japonisme: the music of wallpaper

23 July 2011

the music of wallpaper

while actually reading the text in my copy of 'hidden impressions,' the catalogue for the exhibition of the same name at the MAK in vienna, of instances where the japanese influenced the austrian arts. we'll get back to that catalogue in a future post, but for now, let's follow this little adventure.

i was wildly taken with the two images of japanese endpapers, the cranes on the salmon background and the puppies. sure i had seen a western equivilent, i searched for days to no avail. all of the western endpapers, even those from childrens' books, were, to my eyes anyway, far more rigid by design.

refusing to give up, i started perusing some others of my books. i double-checked the catalogue and all of my other books about design in vienna at that time: nothing. why, i asked myself, and still do, have japanese endpapers in the catalogue with no japonisme version for comparison?

i started on my other books about paper, wallpaper, and had myself an aha moment. i recalled having noticed so many times how actually un-equivalent these matches-up usually are. rarely does a japanese design form get re-interpreted in some into something comparable back and forth. usually, it, like some inherited traits, skips a generation.

but once i found these, not only didn't they surprise me, but they gave me deeper understanding in both sides of the equation. first, we've discussed the lesson that the west learned that caused them to question the validity of any differences between art, decoration, and craft.

no one embraced this concept more strongly than the nabis, for whom there was no less a creative act in creating wallpaper than in painting a painting. much of what we know as paintings are actually bits of a wall-hanging or a screen (see here), but even when the item was a painting itself, it was covered with wallpaper, and, or, the sort of design that hangs in an invisible balance between subject and surround.

in fact, the more one looks at the work of the nabis (here represented by maurice denis, pierre bonnard, and vuillard), the more one sees rhythm, pulse. these pieces do not make a statement, they make a song.

and the songs have continued out in ever widening circles. whistler sued over it; the right to see a surface as something other than flat, the right to name a painting a symphony, a rhapsody, a song.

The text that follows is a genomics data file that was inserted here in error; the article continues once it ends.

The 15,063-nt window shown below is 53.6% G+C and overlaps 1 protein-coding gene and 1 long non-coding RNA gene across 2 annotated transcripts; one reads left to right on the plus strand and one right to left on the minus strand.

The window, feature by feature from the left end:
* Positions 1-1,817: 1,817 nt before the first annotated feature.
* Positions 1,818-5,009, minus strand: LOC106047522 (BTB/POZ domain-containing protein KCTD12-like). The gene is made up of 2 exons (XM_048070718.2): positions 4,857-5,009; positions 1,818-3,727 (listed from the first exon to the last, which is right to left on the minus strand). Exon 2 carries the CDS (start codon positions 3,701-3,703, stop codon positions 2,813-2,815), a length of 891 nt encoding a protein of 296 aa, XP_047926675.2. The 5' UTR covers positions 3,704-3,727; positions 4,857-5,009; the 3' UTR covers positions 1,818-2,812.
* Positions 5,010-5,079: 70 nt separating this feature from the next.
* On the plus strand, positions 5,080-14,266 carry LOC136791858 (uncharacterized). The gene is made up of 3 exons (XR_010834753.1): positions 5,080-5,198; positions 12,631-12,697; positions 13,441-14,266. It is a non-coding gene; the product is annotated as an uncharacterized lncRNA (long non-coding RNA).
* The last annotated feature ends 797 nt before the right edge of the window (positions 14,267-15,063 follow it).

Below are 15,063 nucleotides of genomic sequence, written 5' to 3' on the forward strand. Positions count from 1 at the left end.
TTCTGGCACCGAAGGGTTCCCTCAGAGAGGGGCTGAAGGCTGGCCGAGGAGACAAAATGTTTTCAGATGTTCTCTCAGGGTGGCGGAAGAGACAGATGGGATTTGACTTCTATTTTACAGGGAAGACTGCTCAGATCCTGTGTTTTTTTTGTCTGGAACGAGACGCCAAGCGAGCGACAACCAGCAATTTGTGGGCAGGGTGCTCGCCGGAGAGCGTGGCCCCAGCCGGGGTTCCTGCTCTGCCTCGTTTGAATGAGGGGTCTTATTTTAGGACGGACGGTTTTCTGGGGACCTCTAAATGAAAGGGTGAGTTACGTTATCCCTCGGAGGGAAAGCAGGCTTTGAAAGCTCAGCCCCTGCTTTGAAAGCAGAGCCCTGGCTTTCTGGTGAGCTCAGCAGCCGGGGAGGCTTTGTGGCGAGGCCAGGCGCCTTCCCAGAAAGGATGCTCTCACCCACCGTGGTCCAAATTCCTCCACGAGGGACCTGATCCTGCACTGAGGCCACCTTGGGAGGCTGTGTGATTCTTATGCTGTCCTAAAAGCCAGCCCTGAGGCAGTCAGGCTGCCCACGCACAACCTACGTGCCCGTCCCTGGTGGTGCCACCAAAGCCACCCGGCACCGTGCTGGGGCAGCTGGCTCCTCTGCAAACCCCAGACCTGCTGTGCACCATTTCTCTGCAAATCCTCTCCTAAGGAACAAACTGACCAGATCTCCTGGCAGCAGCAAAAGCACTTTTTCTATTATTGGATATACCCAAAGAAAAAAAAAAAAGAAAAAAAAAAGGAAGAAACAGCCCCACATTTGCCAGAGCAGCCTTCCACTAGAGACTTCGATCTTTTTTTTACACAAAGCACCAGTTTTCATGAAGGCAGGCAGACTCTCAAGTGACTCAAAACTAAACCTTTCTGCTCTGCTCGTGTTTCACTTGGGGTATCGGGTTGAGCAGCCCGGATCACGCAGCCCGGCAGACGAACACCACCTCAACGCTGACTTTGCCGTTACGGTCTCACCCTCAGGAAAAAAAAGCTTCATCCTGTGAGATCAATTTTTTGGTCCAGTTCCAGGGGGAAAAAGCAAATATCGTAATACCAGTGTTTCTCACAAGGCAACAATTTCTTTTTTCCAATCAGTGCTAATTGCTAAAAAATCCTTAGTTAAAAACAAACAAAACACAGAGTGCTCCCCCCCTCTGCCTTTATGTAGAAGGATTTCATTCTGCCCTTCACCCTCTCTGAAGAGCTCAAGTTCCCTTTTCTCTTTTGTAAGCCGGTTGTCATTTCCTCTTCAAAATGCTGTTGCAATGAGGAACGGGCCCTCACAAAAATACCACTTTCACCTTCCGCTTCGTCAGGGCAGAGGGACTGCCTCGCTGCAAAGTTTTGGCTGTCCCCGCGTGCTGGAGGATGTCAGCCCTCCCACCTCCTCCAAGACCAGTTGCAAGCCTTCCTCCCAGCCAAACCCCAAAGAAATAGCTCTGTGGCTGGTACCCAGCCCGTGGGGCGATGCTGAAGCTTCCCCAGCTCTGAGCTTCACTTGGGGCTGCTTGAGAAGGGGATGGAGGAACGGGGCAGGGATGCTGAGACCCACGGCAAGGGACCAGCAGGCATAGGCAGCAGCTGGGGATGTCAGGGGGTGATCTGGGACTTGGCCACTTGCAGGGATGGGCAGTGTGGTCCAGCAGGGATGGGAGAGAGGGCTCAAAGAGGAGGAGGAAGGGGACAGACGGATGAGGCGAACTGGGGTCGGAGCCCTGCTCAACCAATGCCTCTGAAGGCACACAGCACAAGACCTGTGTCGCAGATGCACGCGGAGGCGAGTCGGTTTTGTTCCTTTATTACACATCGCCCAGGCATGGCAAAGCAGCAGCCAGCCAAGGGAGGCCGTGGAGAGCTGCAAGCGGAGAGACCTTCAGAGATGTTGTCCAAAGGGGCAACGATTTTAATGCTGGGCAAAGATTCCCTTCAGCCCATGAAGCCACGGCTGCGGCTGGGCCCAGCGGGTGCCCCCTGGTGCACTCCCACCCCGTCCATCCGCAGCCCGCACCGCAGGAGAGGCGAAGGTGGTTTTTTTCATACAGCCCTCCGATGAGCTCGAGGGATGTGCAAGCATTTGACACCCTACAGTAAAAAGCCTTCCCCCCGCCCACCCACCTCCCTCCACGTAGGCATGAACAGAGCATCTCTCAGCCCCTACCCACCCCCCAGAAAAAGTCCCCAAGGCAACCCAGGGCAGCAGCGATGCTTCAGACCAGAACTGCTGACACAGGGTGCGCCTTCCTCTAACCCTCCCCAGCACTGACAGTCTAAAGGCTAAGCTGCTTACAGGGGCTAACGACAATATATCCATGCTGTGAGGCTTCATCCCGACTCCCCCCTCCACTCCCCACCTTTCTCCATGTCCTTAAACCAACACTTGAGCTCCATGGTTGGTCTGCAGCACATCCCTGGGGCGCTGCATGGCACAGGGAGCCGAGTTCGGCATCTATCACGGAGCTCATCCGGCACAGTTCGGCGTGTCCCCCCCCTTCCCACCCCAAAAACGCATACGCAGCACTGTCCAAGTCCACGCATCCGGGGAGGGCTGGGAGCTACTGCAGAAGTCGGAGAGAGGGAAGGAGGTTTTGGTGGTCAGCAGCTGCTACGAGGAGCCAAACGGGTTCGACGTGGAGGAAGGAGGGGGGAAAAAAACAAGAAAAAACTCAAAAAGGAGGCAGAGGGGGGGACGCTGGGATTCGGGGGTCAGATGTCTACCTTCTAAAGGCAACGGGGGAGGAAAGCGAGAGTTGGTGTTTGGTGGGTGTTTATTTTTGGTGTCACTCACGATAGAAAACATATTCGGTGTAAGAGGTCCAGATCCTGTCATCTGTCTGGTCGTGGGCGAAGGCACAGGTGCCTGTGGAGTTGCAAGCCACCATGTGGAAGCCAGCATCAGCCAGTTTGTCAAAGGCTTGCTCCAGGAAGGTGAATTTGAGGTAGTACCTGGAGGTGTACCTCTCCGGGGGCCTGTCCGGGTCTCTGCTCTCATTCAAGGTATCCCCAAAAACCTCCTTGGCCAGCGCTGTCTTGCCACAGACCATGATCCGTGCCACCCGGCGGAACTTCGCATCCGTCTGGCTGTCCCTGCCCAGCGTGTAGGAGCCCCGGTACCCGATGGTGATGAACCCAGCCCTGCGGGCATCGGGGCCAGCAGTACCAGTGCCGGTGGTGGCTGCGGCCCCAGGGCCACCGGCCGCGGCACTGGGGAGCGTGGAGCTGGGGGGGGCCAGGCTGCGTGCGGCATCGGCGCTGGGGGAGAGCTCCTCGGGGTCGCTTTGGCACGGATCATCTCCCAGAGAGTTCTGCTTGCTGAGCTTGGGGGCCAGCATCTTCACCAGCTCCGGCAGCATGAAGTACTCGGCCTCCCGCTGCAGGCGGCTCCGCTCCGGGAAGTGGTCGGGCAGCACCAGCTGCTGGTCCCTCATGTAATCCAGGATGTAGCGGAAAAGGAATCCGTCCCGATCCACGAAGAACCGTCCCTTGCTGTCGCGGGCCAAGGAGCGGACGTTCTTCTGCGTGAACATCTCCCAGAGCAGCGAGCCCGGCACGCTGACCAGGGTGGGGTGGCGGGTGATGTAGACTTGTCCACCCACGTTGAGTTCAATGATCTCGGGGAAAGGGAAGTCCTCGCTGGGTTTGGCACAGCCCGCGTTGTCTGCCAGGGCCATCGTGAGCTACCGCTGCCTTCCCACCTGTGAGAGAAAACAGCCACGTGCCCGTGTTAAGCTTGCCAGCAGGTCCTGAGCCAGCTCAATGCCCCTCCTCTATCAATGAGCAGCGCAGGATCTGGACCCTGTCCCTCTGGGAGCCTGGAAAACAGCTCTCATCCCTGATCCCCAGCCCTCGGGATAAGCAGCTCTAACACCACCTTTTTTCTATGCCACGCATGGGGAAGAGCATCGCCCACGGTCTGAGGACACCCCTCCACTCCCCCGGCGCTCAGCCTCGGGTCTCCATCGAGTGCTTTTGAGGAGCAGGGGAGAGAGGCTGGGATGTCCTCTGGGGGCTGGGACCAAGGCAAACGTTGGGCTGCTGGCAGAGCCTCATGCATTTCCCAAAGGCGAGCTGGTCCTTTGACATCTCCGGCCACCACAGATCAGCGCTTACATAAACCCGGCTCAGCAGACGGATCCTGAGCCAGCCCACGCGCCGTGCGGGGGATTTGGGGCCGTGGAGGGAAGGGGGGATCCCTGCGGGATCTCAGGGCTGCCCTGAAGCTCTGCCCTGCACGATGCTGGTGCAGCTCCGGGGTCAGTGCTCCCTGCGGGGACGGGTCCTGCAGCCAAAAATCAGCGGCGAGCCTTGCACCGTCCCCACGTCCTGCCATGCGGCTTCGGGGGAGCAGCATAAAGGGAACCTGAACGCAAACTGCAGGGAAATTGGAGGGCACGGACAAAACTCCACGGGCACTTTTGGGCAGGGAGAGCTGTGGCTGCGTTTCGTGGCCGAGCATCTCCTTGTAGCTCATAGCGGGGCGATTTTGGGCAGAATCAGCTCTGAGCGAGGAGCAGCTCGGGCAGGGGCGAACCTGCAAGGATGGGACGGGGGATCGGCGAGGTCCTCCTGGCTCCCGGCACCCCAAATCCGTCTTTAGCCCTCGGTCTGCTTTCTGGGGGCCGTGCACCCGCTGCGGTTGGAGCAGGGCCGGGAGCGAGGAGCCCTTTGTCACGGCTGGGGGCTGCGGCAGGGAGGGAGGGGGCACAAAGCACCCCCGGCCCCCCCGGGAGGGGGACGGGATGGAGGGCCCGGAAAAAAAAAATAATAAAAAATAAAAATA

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Anonymous evan said...

beautiful. I really like gorgeous patterns, but I have a love/hate relationship with them. I love the look of patterned things, but when I see something I really like, I'm confronted with my own laziness. Or is lack of patience? grrr- probably both. I don't think I'm a narcissist- but one on the things that I like about this blog is that it forces me to evaluate what I do art-wise. Not like it's a competitiom, but, in a way, it is.

24 July, 2011 11:21  
Blogger lotusgreen said...

well, as long as you remember that your competitors lived 100 years ago or so, when the energy may have been just so slightly different.

24 July, 2011 13:54  
Blogger Haji baba said...

There's alot going off in the text here, Lily. Almost as much as in the patterns!

I was interested in the pinks. I tried to comment earlier but my log-in was playing up. Anyway, I am playing the pinks back on a post you set me off on.

24 July, 2011 14:00  
Blogger lotusgreen said...

oh my charles-- i didn't even consciously see the pinks! can't wait to see yours.

and for all the text includes, it does not include, as it was meant to, a quote from Jan Verkade, friend of the nabis if not nabi himself, "the nabis were concerned primarily with decorative painting: 'a war cry circulated from studio to studio: no more easel paintings!'"

nor a link to a glorious field of endpapers.

c'est la vie.

24 July, 2011 15:27  
Blogger Gerrie said...

Great exampoles,I tried finding a repetition in the flock of cranes (first and favorite picture)but failed. thanks.

25 July, 2011 03:09  
Blogger Yoli said...


26 July, 2011 13:11  
Blogger lotusgreen said...

thank you yoli

26 July, 2011 19:22  

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hi, and thanks so much for stopping by. i spend all too much time thinking my own thoughts about this stuff, so please tell me yours. i thrive on the exchange!

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